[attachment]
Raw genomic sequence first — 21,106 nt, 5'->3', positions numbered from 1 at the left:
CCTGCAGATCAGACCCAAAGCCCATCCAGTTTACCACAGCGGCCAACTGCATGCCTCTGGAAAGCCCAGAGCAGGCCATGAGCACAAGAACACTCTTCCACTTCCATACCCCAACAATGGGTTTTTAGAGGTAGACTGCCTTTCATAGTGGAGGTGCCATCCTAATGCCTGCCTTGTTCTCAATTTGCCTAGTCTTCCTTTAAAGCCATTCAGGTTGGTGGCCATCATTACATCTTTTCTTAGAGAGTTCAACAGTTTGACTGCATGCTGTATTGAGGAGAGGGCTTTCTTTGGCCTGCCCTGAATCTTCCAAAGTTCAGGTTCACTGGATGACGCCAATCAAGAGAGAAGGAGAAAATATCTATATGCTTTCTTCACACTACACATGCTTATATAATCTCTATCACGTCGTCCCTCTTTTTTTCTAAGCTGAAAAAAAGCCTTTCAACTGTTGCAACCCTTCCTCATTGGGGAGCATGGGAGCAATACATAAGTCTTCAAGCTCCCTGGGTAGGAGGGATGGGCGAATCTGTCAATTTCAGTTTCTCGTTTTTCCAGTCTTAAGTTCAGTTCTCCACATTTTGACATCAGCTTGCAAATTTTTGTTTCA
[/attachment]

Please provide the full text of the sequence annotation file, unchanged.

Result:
Raw genomic sequence first — 21,106 nt, 5'->3', positions numbered from 1 at the left:
CCTGCAGATCAGACCCAAAGCCCATCCAGTTTACCACAGCGGCCAACTGCATGCCTCTGGAAAGCCCAGAGCAGGCCATGAGCACAAGAACACTCTTCCACTTCCATACCCCAACAATGGGTTTTTAGAGGTAGACTGCCTTTCATAGTGGAGGTGCCATCCTAATGCCTGCCTTGTTCTCAATTTGCCTAGTCTTCCTTTAAAGCCATTCAGGTTGGTGGCCATCATTACATCTTTTCTTAGAGAGTTCAACAGTTTGACTGCATGCTGTATTGAGGAGAGGGCTTTCTTTGGCCTGCCCTGAATCTTCCAAAGTTCAGGTTCACTGGATGACGCCAATCAAGAGAGAAGGAGAAAATATCTATATGCTTTCTTCACACTACACATGCTTATATAATCTCTATCACGTCGTCCCTCTTTTTTTCTAAGCTGAAAAAAAGCCTTTCAACTGTTGCAACCCTTCCTCATTGGGGAGCATGGGAGCAATACATAAGTCTTCAAGCTCCCTGGGTAGGAGGGATGGGCGAATCTGTCAATTTCAGTTTCTCGTTTTTCCAGTCTTAAGTTCAGTTCTCCACATTTTGACATCAGCTTGCAAATTTTTGTTTCA